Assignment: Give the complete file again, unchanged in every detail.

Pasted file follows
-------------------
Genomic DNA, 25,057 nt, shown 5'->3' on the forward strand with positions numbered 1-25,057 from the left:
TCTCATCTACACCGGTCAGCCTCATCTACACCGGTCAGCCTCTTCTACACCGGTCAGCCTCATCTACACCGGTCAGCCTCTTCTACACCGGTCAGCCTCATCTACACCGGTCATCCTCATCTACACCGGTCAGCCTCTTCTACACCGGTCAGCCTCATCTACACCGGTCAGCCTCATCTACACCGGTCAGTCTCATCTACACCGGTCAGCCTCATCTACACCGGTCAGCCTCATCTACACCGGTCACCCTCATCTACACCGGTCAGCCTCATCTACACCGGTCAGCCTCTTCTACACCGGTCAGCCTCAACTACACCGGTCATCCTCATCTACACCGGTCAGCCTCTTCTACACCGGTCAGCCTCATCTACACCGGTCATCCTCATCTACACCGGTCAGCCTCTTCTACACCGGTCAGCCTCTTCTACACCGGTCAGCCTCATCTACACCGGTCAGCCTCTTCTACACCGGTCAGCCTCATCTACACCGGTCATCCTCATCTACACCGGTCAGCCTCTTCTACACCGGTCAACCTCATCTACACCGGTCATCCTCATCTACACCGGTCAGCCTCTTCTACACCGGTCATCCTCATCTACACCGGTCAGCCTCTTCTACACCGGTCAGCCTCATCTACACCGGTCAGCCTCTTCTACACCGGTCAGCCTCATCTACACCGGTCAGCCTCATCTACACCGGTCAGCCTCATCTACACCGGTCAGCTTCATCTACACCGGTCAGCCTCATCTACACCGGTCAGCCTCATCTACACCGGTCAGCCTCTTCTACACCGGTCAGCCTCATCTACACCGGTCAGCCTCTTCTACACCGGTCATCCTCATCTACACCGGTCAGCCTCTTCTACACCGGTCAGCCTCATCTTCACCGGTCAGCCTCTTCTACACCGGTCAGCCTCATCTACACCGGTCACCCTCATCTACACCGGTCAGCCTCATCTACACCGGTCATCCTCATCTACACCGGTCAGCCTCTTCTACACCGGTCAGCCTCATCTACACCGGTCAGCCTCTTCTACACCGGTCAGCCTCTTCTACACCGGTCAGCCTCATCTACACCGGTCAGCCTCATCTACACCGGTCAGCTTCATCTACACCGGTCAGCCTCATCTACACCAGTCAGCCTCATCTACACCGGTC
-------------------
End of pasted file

Genomic DNA, 25,057 nt, shown 5'->3' on the forward strand with positions numbered 1-25,057 from the left:
TCTCATCTACACCGGTCAGCCTCATCTACACCGGTCAGCCTCTTCTACACCGGTCAGCCTCATCTACACCGGTCAGCCTCTTCTACACCGGTCAGCCTCATCTACACCGGTCATCCTCATCTACACCGGTCAGCCTCTTCTACACCGGTCAGCCTCATCTACACCGGTCAGCCTCATCTACACCGGTCAGTCTCATCTACACCGGTCAGCCTCATCTACACCGGTCAGCCTCATCTACACCGGTCACCCTCATCTACACCGGTCAGCCTCATCTACACCGGTCAGCCTCTTCTACACCGGTCAGCCTCAACTACACCGGTCATCCTCATCTACACCGGTCAGCCTCTTCTACACCGGTCAGCCTCATCTACACCGGTCATCCTCATCTACACCGGTCAGCCTCTTCTACACCGGTCAGCCTCTTCTACACCGGTCAGCCTCATCTACACCGGTCAGCCTCTTCTACACCGGTCAGCCTCATCTACACCGGTCATCCTCATCTACACCGGTCAGCCTCTTCTACACCGGTCAACCTCATCTACACCGGTCATCCTCATCTACACCGGTCAGCCTCTTCTACACCGGTCATCCTCATCTACACCGGTCAGCCTCTTCTACACCGGTCAGCCTCATCTACACCGGTCAGCCTCTTCTACACCGGTCAGCCTCATCTACACCGGTCAGCCTCATCTACACCGGTCAGCCTCATCTACACCGGTCAGCTTCATCTACACCGGTCAGCCTCATCTACACCGGTCAGCCTCATCTACACCGGTCAGCCTCTTCTACACCGGTCAGCCTCATCTACACCGGTCAGCCTCTTCTACACCGGTCATCCTCATCTACACCGGTCAGCCTCTTCTACACCGGTCAGCCTCATCTTCACCGGTCAGCCTCTTCTACACCGGTCAGCCTCATCTACACCGGTCACCCTCATCTACACCGGTCAGCCTCATCTACACCGGTCATCCTCATCTACACCGGTCAGCCTCTTCTACACCGGTCAGCCTCATCTACACCGGTCAGCCTCTTCTACACCGGTCAGCCTCTTCTACACCGGTCAGCCTCATCTACACCGGTCAGCCTCATCTACACCGGTCAGCTTCATCTACACCGGTCAGCCTCATCTACACCAGTCAGCCTCATCTACACCGGTC